If you’re a business owner with a home office, you may be able to deduct a portion of housing, construction, or maintenance costs come tax time. Many people think that it’s complicated to take advantage of this deduction, or that the Internal Revenue Service views the practice with a high amount of suspicion. Neither of these are true. In fact, it might be easier than you think to claim the home office deduction. Tweet This The key is understanding the guidelines around what constitutes a home office, and how to ascertain a value for the deduction.
Two Requirements to Legally Deduct Your Home Office
Since 1997, there have been two important rules governing the home office deduction:
- The space must be used exclusively and regularly for your business.
- The space must be your principal place of business.
If you have a separate space set aside for your home office, such as a spare bedroom or basement, it may be easy to demonstrate that you’ve met the first requirement. However, shared spaces can be problematic. A corner of the family room is unlikely to qualify since non-business activities are probably conducted there, as well. If you’ve purposely set aside the family room as your home office, though, you may be able to claim the deduction.
The second requirement can be confusing to some of my clients: your home office must be your principal place of business. This doesn’t mean you can’t go to another location for work each day. According to the Internal Revenue Service, you must “substantially and regularly conduct business” from your home in order to meet this second condition. Merely checking emails in the evening may not be enough. If you utilize a free-standing structure, such as a converted garage, you may not need to pass the principal place of business test.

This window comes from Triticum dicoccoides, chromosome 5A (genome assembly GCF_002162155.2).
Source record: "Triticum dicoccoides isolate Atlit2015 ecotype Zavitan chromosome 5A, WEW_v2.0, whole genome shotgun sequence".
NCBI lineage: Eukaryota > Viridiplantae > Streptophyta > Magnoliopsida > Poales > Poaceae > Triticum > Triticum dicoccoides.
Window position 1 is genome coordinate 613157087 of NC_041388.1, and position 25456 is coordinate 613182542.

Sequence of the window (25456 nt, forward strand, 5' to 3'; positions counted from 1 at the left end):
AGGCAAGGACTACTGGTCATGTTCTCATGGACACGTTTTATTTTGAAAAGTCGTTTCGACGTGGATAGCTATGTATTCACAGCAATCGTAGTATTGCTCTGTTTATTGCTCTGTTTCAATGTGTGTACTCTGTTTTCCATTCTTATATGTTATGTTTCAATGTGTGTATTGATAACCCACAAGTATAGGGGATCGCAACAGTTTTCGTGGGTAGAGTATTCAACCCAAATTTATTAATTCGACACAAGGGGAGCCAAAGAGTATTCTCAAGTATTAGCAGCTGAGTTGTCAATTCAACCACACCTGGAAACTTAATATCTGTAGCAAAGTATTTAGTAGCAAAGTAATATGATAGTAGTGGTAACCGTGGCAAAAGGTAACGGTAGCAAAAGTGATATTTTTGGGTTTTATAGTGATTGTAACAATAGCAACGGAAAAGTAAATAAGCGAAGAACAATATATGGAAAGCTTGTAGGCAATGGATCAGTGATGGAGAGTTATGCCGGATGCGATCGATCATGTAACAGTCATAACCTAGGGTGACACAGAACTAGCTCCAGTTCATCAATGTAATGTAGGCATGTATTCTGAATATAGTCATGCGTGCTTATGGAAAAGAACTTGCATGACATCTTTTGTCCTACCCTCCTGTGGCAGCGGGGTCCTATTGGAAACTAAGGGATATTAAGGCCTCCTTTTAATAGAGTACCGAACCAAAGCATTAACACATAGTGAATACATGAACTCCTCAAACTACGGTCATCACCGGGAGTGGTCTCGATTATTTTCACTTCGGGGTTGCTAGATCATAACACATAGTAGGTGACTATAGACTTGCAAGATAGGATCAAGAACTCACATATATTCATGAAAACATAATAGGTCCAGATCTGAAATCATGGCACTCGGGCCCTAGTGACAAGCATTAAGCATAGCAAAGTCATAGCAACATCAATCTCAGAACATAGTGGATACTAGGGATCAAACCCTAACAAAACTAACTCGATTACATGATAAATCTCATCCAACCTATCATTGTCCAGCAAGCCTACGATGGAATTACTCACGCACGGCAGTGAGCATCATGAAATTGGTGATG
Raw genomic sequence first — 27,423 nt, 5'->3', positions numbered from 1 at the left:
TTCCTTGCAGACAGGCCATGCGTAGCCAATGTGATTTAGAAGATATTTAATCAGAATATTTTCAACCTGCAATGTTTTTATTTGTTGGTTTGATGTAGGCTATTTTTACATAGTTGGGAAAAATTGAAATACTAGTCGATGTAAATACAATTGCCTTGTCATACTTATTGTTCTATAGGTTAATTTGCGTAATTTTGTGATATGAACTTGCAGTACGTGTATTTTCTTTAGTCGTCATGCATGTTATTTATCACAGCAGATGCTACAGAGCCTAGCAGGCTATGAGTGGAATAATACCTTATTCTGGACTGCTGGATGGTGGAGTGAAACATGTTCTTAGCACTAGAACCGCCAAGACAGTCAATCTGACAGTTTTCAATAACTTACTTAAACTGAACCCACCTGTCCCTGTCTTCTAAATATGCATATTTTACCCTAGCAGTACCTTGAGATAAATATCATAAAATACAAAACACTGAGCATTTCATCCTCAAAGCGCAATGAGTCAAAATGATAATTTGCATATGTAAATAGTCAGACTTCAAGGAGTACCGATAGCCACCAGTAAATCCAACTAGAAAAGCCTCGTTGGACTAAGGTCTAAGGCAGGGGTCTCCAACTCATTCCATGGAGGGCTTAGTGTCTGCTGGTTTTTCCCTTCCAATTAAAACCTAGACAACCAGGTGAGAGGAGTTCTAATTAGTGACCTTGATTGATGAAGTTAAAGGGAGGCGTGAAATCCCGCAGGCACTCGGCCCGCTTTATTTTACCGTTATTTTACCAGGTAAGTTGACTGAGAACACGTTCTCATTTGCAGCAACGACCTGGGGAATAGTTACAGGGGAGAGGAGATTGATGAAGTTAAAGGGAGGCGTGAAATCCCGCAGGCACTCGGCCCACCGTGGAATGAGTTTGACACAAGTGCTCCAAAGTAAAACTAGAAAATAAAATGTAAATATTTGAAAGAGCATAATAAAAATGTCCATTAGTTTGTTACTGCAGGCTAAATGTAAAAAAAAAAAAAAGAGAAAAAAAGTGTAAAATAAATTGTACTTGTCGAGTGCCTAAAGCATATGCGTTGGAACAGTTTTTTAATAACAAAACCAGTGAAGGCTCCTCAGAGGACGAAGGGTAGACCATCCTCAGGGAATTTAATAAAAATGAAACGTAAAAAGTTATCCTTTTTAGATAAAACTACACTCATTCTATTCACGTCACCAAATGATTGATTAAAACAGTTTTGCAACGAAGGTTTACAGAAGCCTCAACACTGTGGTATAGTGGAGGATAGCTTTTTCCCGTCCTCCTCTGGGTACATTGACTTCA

There are exceptions around different kinds of businesses, such as home-based daycare centers. As with all tax considerations, you should consult with an accountant to determine whether or not your home office qualifies for the deduction.
How to Calculate the Home Office Deduction
If you meet the guidelines above, you may be able to claim the home office deduction. But how do you determine a dollar amount to deduct when filing your taxes? You can use the business percentage or simplified method to help arrive at this number.
The business percentage approach is based upon how much of your home’s space is used for work. You calculate this by dividing the square footage of your home office by the total square footage of your home, then multiplying by 100. For example, if your office occupies 300 square feet in a 1,200 square-foot home, your business use percentage would be 25%. You may then be able to deduct this against direct and indirect expenses (explained below).
The simplified method is more straightforward. Instead of calculating a percentage, you can take a deduction of $5 per square foot (up to a maximum of 300 square feet). You still need to have enough business income to cover the home office deduction. If you have a home office deduction in excess of the income for that year, you cannot carry the unused amount forward.
Costs that apply only to your home office are considered direct expenses and are usually fully deductible against business income. This could include things like painting walls, putting in new flooring, or converting a closet to a file storage area.
Funds spent to keep up your home are indirect expenses. This includes things like mortgage interest (or rent), property taxes, insurance, utilities, maintenance, and janitorial services. These are deductible based on the business percentage. You can find more information about deducting expenses on the IRS.gov site or can contact a tax advisor or accountant.
Implications for Your Income
The home office deduction can reduce your taxable income. Substantially shrinking your taxable income can make your business look like more of a risk to potential lenders. The home office deduction is one of the rare instances were you can save money without reducing your taxable income in regard to loans and that makes it attractive to many business owners.
If you’re interested in learning more about your business taxes, check out one of the articles in our Proactive Small Business series – Navigating Your Taxes and Regulations.
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